Review by J.T. Johnson
ORIGINAL RELEASE DATE: December 20, 1990
DIRECTOR: Francis Ford Coppola
CINEMATOGRAPHY: Gordon Willis
WRITERS: Mario Puzo, Francis Ford Coppola
MUSIC: Carmine Coppola
After the release of “The Godfather Part II” in 1974, Paramount told director Francis Ford Coppola that he had an open invitation to direct a second sequel should he ever desire to do so. For years afterwards, Coppola thought that the story was finished with the second film. However, due to a dire financial situation after filming “One from the Heart” caused Coppola to consider the idea of a new movie.
Seeing that the story was fully told in the first two films, Coppola wanted to make what he considered an epilogue to the series. Back when Coppola shot “Part II”, Paramount wanted him to change the title because audiences would not want to go see a numbered sequel. In a twist of irony, Coppola and co-writer Mario Puzo wanted to call this film “The Death of Michael Corleone”, but Paramount said that the movie had to be called “The Godfather Part III”.
Released in 1990, the movie received a mixed critical reception, but it was successful at the box office and nominated for numerous Academy Awards including Best Picture. Today, the film is seen as the ultimately inferior sequel to the first two films and this means that most people just don’t like the movie. While I will admit that it is the weakest entry in the trilogy, I don’t think it is anywhere near as bad as people make it out to be.
First off, lets go ahead and get the negative elements out of the way, because the movie is flawed. First off, while I do think that Al Pacino gives another great performance as Michael Corleone, he does have a couple of scenes where he overacts. It also doesn’t help his performance that he is having to wear make-up to make him appear older than he was at that time.
That’s the minor flaw, though, when compared to the major flaw that every critic of the film loves to bring up. In the movie, Sofia Coppola was cast as Mary Corleone, Michael’s innocent daughter and the potential love interest of Vincent Mancini, played by Andy Garcia. To put it simply, she’s just horribly miscast in the role and gives a very average and uninspired performance.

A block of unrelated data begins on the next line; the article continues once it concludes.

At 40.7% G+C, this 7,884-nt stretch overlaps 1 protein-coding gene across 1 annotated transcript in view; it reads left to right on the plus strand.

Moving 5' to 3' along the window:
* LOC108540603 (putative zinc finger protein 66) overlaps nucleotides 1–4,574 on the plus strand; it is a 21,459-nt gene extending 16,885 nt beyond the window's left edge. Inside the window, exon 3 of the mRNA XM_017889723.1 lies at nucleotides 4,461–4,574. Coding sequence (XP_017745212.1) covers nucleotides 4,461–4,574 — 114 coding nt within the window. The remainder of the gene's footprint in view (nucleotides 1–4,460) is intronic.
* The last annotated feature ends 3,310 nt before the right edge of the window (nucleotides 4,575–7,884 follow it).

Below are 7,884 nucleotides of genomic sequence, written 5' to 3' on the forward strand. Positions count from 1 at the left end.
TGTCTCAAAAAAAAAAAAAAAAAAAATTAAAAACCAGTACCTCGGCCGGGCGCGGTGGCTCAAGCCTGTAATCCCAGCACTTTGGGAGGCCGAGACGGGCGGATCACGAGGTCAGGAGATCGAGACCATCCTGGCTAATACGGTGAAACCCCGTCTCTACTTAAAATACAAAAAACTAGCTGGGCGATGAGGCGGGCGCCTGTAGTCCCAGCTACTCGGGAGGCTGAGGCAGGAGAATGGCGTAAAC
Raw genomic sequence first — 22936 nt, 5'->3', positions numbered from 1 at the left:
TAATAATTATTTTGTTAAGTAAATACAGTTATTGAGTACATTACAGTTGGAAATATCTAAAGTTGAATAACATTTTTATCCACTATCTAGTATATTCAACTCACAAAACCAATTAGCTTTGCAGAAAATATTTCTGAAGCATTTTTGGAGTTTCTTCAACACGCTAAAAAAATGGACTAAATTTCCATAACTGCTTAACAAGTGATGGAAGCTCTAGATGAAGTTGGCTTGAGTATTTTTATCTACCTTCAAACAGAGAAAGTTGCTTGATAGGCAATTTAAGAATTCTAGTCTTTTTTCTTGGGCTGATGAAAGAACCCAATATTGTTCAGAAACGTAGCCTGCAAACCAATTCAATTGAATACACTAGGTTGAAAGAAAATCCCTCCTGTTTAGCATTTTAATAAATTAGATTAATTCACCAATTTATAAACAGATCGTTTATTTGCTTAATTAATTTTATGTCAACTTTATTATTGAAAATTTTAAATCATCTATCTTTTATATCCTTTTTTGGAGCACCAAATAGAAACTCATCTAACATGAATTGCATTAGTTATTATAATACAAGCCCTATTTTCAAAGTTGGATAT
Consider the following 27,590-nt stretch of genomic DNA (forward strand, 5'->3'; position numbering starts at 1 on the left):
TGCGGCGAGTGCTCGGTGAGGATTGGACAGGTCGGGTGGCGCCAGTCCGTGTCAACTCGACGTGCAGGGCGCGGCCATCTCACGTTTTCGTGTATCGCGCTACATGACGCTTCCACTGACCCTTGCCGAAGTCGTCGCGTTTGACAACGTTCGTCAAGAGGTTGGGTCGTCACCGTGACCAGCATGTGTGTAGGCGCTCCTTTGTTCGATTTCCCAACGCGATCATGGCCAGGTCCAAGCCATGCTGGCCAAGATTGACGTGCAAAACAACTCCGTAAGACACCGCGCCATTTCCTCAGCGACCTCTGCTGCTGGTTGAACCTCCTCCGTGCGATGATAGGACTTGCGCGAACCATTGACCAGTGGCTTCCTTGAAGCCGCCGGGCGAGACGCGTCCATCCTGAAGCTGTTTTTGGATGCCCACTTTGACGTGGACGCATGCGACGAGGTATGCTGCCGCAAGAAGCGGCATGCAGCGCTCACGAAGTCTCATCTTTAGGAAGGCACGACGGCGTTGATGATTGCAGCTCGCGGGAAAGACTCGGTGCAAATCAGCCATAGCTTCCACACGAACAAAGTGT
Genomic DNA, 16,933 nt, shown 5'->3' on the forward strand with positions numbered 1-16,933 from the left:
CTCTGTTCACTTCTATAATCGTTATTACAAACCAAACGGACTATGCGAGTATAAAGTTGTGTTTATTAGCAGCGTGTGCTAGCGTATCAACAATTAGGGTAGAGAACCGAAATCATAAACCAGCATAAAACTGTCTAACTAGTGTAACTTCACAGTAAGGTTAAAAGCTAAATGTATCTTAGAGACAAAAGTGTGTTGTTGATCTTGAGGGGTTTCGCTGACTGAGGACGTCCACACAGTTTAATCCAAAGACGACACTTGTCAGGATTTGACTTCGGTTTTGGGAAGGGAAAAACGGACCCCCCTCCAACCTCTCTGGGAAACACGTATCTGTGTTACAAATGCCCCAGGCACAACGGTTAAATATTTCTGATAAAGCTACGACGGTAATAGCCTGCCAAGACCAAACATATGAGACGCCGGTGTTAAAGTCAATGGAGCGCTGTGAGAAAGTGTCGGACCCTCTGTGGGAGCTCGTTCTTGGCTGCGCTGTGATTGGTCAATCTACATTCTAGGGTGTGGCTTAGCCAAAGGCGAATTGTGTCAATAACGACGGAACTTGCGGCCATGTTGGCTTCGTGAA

Originally, Mary was supposed to have been played by Winona Ryder, but do to scheduling conflicts, Ryder had to step out of the role at the last minute. Coppola was a last minute replacement and it definitely shows in the movie. I will say, in the film’s defense, that her character is not featured very heavily in the movie and even though it is a distraction, Coppola’s performance by no means ruins the entire movie.
Beyond those issues, I really enjoyed re-watching this film. The story is a particular highlight, showing that Michael became even more successful after the events of “Part II”. He is mostly out of the family business and simply wants to make a deal with the Vatican Bank. Michael will help get them out of debt if the Bank will give him shares in Internazionale Immobiliare, an international real estate company that will make Michael richer than ever and secure his family’s future with the legitimate business empire that he’s always wanted.
Of course, his old Mafia ties soon show back up and he must do what he can to sever all ties to organized crime. In the meantime, he is also dealing with the weight of the horrible deeds he did in the first two films. There is a scene where Michael confesses his crimes and breaks down over the fact that he ordered the death of his brother Fredo, the crime that truly haunts him in his later years.
Michael’s quest for redemption and securing his family’s future is a good direction to take this final entry and the movie’s story is also helped by the introduction of a new character beyond Michael. Garcia plays Vincent, the illegitimate son of Sonny Corleone from the first film. When we first meet him, he is nothing more than hot headed thug who wants to help Michael.
Michael is impressed with Vincent’s loyalty to the family and decides to mentor him. Throughout the film, Vincent becomes a more level headed character and someone that could be the heir apparent to the aging Michael. While Coppola was horribly miscast as Mary, Garcia was perfectly cast as Vincent.
Garcia perfectly transforms into a new Don. He is so good, in fact, that a small part of me wishes that Coppola and Puzo had finished their script for “The Godfather Part IV”. That’s only a small part of me, of course, because despite its flaws “The Godfather Part III” is a suitable conclusion to the trilogy and nowhere near as bad as its worst critics make it out to be.